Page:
return np.expand_dims(self.scale, -1) * eps

    @validate_sample
    def log_prob(self, value):
        assert value.shape[-1] == self.num_steps
        batch_shape = lax.broadcast_shapes(self.batch_shape, np.shape(value)[:-1])
        init = np.broadcast_to(self.init, batch_shape + self.init.shape[-1:])
        value = np.broadcast_to(value, batch_shape + (self.num_steps,))
        x = np.concatenate([init, value], -1)
        x_reg = np.stack([x[i:self.num_steps + i] for i in range(self.coef.shape[-1])], -1)
        noise = value - (self.coef * x_reg).sum(-1)
        return Normal(0, np.expand_dims(self.scale, -1)).log_prob(noise).sum(-1)

where coef is rho in PyMC3 and init is initial values of AR. You can set Normal prior to init in a separate numpyro.sample statement (PyMC3 used flat prior for init by default, so AR will be improper distribution by default).

  • Use lax.scan with reparameterized AR (as in this topic).

Note that nf = 'scale*10-loc*10' is equivalent to numpyro.contrib.autoguide.AutoDiagonalNormal, so no need to use AutoBNAFNormal.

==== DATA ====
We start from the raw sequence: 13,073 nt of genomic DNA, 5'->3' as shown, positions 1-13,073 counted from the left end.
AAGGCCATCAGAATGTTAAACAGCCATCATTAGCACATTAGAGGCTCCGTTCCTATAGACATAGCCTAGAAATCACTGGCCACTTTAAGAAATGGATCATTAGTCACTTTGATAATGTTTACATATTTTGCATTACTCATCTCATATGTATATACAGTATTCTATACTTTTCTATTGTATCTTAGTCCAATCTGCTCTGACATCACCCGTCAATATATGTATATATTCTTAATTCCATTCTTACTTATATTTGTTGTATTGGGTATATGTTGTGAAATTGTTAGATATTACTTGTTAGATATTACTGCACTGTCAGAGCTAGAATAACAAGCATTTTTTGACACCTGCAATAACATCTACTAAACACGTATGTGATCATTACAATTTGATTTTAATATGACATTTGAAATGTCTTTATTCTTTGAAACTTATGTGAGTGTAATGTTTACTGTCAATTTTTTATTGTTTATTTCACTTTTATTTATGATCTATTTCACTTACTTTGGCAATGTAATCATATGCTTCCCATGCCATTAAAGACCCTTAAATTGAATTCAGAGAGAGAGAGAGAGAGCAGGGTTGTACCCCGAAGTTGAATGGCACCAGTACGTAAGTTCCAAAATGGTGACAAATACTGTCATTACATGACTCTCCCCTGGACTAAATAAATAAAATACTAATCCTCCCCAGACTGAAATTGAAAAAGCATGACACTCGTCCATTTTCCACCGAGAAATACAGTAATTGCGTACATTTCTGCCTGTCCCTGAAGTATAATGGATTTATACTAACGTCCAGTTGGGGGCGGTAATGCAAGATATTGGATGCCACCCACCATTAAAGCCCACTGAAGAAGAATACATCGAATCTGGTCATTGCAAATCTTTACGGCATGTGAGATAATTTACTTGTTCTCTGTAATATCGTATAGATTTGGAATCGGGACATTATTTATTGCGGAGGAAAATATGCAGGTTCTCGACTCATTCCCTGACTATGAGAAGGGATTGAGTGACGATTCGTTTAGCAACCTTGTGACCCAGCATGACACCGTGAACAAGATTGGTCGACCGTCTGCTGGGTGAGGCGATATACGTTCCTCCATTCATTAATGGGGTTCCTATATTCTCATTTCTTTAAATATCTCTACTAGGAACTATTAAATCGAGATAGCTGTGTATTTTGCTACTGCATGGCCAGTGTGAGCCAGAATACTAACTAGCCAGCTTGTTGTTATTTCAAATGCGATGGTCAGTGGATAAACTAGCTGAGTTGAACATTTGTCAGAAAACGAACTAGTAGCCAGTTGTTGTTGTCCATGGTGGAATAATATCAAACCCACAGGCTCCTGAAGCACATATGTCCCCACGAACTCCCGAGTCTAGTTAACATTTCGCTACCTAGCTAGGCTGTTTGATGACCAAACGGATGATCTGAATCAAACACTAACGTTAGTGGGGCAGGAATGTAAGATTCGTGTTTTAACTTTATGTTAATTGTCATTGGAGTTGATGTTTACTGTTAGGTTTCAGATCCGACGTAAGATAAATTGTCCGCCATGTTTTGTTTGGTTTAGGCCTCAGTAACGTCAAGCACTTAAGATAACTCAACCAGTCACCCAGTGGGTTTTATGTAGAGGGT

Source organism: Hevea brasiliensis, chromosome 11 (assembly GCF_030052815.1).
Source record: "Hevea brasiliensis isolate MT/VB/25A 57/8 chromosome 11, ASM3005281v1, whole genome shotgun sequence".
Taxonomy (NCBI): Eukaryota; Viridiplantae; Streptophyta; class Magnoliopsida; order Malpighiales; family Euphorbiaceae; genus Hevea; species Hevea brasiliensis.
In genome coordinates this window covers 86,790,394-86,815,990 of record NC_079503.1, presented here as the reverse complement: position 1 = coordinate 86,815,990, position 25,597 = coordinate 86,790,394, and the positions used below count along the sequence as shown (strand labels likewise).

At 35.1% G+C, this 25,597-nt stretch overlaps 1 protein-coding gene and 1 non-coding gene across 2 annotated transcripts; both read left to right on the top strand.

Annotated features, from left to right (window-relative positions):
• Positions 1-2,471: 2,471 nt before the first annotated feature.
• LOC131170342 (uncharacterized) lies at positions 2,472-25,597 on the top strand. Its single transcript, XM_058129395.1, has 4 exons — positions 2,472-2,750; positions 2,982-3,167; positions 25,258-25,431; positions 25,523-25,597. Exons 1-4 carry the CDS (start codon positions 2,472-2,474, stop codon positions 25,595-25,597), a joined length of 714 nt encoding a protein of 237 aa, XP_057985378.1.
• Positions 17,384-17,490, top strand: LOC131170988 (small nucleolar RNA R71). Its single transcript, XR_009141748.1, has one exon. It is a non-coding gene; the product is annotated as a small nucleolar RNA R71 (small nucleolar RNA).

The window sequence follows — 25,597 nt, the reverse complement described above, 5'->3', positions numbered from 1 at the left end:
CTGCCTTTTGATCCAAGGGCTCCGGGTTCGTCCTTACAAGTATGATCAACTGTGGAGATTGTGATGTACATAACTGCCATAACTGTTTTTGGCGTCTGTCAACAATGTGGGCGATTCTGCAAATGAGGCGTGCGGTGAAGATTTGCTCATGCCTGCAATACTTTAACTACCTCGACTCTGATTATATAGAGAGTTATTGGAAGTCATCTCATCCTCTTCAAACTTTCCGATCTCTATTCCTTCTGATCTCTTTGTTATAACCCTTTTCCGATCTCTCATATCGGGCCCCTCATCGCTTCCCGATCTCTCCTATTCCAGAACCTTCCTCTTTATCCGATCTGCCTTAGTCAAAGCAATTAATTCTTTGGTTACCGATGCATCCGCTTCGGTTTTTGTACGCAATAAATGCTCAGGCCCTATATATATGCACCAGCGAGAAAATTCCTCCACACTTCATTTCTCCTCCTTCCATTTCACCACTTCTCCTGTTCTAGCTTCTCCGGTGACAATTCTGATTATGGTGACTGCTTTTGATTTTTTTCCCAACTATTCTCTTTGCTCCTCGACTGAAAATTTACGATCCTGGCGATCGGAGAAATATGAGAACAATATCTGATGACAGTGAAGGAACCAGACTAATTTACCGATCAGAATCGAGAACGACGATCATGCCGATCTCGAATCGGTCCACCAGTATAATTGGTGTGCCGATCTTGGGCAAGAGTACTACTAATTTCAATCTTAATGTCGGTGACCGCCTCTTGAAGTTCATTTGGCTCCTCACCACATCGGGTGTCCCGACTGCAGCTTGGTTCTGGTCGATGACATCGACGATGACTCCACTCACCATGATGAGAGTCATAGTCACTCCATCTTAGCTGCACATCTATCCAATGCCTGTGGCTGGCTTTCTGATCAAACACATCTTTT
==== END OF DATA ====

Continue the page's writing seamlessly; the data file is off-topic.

Edit: I just test, MCMC is pretty fast: >100it/s. SVI finishes in seconds.

def stoch_vol_model():
    phi = numpyro.sample("phi", dist.Beta(20, 1.5))
    phi = 2 * phi - 1
    sigma2 = numpyro.sample('sigma2', dist.InverseGamma(2.5, 0.025))
    mu = numpyro.sample("mu", dist.Normal(0, 10))
    h_init = numpyro.sample("h_init", dist.Normal(0, 1), sample_shape=(2,))
    N = len(returns)
    h_ar = numpyro.sample("h_ar", AR(h_init, np.stack([phi, mu * (1 - phi)]), sigma2, N - 2))
    h = np.concatenate([h_init, h_ar], -1)
    return numpyro.sample('y', dist.Normal(0., np.exp(h / 2.)), obs=returns)

Btw, I think that it is better to follow the stable example. Using latent AR distribution likes this is not scalable and I think with that high number of latent variables, the inferences would be unstable! But using AR as an observation site would be fine.